In a P3, a government agency and one or more private-sector entities share the investment burden, cost and operational risks and management of a major project, such as the construction of a bridge, toll road or rail line. In return, the private-sector participants typically receive a long-term revenue source.
The outlook for successful P3s has brightened considerably over the past several years thanks to an abundance of low-cost capital from private-equity firms and the establishment of infrastructure investment groups by firms such as Goldman Sachs.
When executed well, a P3 can combine the innovation, speed to market and cost-containment expertise of private businesses with the oversight capabilities and public-interest custodianship of government agencies.
ARRA (Construction activities) 2009 2010 % growth in activities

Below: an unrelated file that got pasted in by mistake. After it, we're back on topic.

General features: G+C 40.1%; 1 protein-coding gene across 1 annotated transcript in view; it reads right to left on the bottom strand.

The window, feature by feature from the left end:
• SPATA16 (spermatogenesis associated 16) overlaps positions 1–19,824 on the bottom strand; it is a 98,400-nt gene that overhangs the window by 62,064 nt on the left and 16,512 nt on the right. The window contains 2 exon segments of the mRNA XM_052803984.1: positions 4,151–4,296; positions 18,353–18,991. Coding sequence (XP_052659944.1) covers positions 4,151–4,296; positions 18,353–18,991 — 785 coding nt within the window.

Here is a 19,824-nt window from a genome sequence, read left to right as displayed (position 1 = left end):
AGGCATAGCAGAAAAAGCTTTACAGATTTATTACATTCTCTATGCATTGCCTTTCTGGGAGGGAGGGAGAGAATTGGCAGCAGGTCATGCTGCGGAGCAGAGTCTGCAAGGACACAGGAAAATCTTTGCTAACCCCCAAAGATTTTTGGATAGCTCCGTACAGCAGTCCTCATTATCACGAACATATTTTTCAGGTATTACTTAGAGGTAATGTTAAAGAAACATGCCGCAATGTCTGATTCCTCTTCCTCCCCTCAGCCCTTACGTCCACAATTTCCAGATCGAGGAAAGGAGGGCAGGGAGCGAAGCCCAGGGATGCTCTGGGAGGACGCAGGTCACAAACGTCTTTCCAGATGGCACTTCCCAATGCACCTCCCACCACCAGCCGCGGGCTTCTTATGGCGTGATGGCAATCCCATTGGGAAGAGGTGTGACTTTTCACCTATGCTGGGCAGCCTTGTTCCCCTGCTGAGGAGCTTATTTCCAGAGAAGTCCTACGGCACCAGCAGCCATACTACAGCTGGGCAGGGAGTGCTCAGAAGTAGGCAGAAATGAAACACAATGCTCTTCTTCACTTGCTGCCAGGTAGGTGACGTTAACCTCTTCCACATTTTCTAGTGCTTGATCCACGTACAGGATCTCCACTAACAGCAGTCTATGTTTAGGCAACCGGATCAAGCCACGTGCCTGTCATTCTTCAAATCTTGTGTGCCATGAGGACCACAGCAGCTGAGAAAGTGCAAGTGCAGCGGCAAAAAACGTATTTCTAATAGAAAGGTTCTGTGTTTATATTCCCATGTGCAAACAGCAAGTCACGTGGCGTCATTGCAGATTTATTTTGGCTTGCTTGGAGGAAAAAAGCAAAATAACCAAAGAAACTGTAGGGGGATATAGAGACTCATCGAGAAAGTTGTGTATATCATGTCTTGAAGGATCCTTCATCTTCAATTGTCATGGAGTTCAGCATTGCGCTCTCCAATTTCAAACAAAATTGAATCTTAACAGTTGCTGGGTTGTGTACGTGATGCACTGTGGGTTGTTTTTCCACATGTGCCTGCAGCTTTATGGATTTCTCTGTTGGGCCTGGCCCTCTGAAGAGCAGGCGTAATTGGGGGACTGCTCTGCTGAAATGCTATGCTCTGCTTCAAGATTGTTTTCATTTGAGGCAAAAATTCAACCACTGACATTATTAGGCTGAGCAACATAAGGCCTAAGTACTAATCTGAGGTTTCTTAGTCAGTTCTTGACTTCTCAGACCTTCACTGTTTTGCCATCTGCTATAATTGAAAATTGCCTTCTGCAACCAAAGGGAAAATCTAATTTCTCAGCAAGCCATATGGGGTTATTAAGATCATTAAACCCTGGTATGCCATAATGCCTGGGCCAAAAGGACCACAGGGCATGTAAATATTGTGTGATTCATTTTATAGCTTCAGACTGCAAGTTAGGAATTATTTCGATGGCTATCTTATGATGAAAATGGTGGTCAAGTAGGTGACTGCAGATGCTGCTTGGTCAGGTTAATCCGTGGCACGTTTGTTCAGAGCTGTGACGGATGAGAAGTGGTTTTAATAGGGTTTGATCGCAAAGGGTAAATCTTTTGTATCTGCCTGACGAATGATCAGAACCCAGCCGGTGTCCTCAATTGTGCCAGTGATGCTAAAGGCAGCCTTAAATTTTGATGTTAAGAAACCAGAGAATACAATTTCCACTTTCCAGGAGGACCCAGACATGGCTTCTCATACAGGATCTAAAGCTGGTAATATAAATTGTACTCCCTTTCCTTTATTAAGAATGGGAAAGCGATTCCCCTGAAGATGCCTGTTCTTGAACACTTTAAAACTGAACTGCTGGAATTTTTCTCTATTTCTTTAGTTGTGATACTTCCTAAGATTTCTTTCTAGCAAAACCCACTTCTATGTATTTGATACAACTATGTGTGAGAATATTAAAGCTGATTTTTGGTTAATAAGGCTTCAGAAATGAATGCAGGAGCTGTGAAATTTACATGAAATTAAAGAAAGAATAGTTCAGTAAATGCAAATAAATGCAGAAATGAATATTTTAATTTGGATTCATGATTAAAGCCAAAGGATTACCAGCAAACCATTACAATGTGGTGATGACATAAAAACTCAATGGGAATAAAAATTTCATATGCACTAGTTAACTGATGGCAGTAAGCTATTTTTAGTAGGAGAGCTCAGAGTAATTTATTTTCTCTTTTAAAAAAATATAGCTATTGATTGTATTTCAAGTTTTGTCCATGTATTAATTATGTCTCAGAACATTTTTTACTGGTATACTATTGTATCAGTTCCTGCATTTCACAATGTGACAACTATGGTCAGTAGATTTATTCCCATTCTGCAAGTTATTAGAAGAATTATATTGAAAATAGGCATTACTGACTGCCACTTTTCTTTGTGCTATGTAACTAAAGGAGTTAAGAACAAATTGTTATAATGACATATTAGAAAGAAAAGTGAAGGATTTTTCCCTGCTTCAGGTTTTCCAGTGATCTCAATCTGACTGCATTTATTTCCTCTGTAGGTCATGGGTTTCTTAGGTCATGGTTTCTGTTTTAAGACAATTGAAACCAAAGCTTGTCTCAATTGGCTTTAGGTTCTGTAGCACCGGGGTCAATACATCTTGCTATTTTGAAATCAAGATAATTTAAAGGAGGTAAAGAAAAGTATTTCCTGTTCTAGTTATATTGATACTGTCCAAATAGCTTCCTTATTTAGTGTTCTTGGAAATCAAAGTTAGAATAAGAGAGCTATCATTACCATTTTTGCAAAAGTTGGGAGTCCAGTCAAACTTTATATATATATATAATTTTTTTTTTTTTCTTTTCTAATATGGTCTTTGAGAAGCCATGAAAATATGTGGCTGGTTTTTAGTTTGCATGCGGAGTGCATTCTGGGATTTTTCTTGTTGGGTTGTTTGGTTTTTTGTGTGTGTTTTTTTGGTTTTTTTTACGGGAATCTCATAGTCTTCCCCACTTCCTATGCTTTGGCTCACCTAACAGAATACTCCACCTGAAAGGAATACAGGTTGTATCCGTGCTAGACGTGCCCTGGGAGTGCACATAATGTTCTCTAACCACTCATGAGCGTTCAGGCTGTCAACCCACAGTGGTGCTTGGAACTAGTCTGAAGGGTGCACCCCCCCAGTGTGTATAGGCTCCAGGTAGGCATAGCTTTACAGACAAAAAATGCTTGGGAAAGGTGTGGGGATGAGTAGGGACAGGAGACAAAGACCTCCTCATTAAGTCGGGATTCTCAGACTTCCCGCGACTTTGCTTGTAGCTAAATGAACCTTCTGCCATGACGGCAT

State/Local 18,619 12,384 -33%
Federal 6,777 6,889 2%
TOTAL 25,396 19,273 -24%
ARRA (Construction) Contract Value
P3 Projects: Getting Started
Do not wait for a project to show up on your company's doorstep to participate in a P3-driven infrastructure project. P3 teaming and subcontracting agreements are usually developed early in a project's planning stages, so it is important to be proactive in pitching your company's qualifications and track record to the government agencies, developers, financiers, designers and prime contractors involved in the project.
Beat your competitors by reviewing agencies' capital and transportation improvement plans as soon as they are released. These plans will often contain detailed P3 descriptions that the agency has in the works and will identify the key stakeholders you should contact.
P3s are not a good fit for every construction company. They can be far more complex to organize and manage and can expose contractors to far more risks compared with traditional public-sector construction projects. As state and local governments increasingly look beyond their own budgets for infrastructure funding sources, P3s represent one of the construction industry's best hopes for recovery sooner rather than later.
Construction Business Owner, July 2011